Photo super étrange; Je la regarde depuis des minutes et je ne sais pas encore pourquoi elle attire tant.
Some are turned off because they naturally want to "resolve" what's happening in the image.
I really like the idea and the longer I looked at it, the more I felt how amazing our system of sight is. Look at the way colors blend and refuse to blend. It says a lot about how we perceive what's in front of us.
It's sad when the public starts complaining about art because "it's too hard to look at". If you don't like the technique go back to Flickr and leave this alone.
I think this is beautiful, and think Mr. Morell has managed to make something we've all seen hundreds of times into something quite unique and interesting.
see pictures from Abelardo Morell and his Camera Obscura
Thanks, This is beyond my imaginations how a photo is taken. Many many photos of old faithful have been
taken and none like this
I like the fact that we can experiment with techniques. For me a good photograph is the one that catches the eye immidiately and you don't have to wonder what this is. A photo doesn't always have an explination that goes with it. Without an explination, I wouldn't have had a clue what was going on here...
I also don't like it.
I love this guy's stuff, and this picture's great but it wasn't what stood out most to me from the "Visions of Earth" story from a few months back. There were some where the twigs and leaves on the ground were integral parts of the finalized obscura image, and those ones really resonated with me.
I like. Nobody need to be normal always, we can escape the photographic standard and still produce beauty
This is the oldest and truest form of photography. The simplest form of a lens and image there is. Go Google search "Camera Obscura" before you assume that this is a canvas or an overlaid image. Hyper- real sharpness and hyper-color is not the only type of "real" photography. Amazing image that isn't the mainstream.
Yes, I too agree with Sandra Hickman. Pictures should be pleasing to the eye, and understood. This one could be a paper 'snow storm', an explosion of ice, but it does not resemble water! When I do visit 'old faithfull' some day I will surely enjoy seeing it. My first no-no this time. j.e.s.
Duality is a natural law - the counter-balancing forces of positive/negative, which manifest as attracting/repelling, male/female, affirming/denying, for/against, yes/no, like/dislike. The political system of democracy is designed to accommodate this lawful polarization of opinion.
The comments on today's photo are once again exemplifying a polarization of opinion, as did yesterday's photo of the polarizing polar bear.
Morell's photo is hard to appreciate without background information on the photographer's project and novel technique. I think the detail of the ground actually works well with the geyser image. The fragments on the ground give the impression of exploding debris emanating from the eruption of water.
Sorry.. but give me a good nature or animal photo to appreciate more than this type of so called technique. I don't make any sense of it.
Looks like what could have been a good shot, ruined on a dirty and littered canvas. I don't appreciate having to differentiate between the two images.
Awesome! Nearly anyone can stand and take the same picture of the national parks that millions of people have taken! The challenge in today's world is to take these shots in a unique way. This is an amazing blend of old and new technology. So cool!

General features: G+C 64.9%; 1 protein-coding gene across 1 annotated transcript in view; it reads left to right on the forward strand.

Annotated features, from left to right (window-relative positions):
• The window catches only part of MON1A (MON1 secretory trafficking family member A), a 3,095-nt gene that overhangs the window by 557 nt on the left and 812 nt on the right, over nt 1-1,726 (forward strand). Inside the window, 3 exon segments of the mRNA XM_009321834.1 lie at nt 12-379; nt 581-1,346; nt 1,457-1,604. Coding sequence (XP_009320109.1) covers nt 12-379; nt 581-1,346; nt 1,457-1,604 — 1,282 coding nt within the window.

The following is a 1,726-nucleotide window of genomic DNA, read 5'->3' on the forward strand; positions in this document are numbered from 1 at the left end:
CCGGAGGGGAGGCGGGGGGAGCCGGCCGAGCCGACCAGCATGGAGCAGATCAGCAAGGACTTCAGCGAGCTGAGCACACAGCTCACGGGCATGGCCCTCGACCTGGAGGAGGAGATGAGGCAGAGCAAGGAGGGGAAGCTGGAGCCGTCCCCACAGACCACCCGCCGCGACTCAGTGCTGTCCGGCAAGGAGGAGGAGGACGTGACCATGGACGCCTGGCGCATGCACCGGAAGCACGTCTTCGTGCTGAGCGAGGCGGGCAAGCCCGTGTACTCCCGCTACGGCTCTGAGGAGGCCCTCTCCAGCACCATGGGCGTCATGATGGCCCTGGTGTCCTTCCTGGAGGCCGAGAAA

No need to go back to Flicker Jack. Everyone is entitled to their opinion. What a dull world this will be if everyone liked or disliked everything at the same time. A good artist must take the pain of critism. I'm a professional photographer who also works in oils and spray can art. I can never please everyone all of the time. Even I don't like some of the stuff I produce at times but sometimes those are the ones that sell.
@isaiah wiggins Me too
@Lawrence Sibley If "Morell's photo is hard to appreciate without background information on the photographer's project and novel technique" is true, then the it fails as an image and the creator has failed at the job of presenting the subject.
Appreciating it for the technology is like saying "I only ever make phone calls from an iPhone, it is a poor phone and no-one can hear me but the technology is fantastic"
There may be ways of using this technique to present great images, this isn't one of them.
@Dan Prosser I have to agree with you. I was not impressed.
@Dan Prosser It's not overlaid. The ground is literally the "paper" on which it is taken.
@Dan Prosser Me too !
@Dan Prosser Agree
@Sandra Hickman Well said.
It is hard for me to grasp that the creator has failed in presenting the subject since many times NG does not include the original written presentation that was submitted with the photo.
Im not saying it is either a success or a failure since I dont have enough info about it.
But if I did have more info on it, I don't consider myself expert enough to judge anyway, such as when I look at a museum abstract oil painting that looks to me like a kids finger painting. Sometimes I just look/stare and hope that the knowledge will arrive to me in the future about why a professional editor made the selection, at which point I can then form my critique if in fact I do choose to critique.
I can appreciate the techniques and processes involved.
With that said, this photo and the magazine story on Morell's photos weren't to my tastes either. I have a hard time differentiating between the image and the surface. In the magazine photos, I often couldn't tell why Morell chose a particular 'canvas' for a given image. I doubt his choices were random, but it seemed like certain canvas and image combinations weren't well matched.
To each his own.
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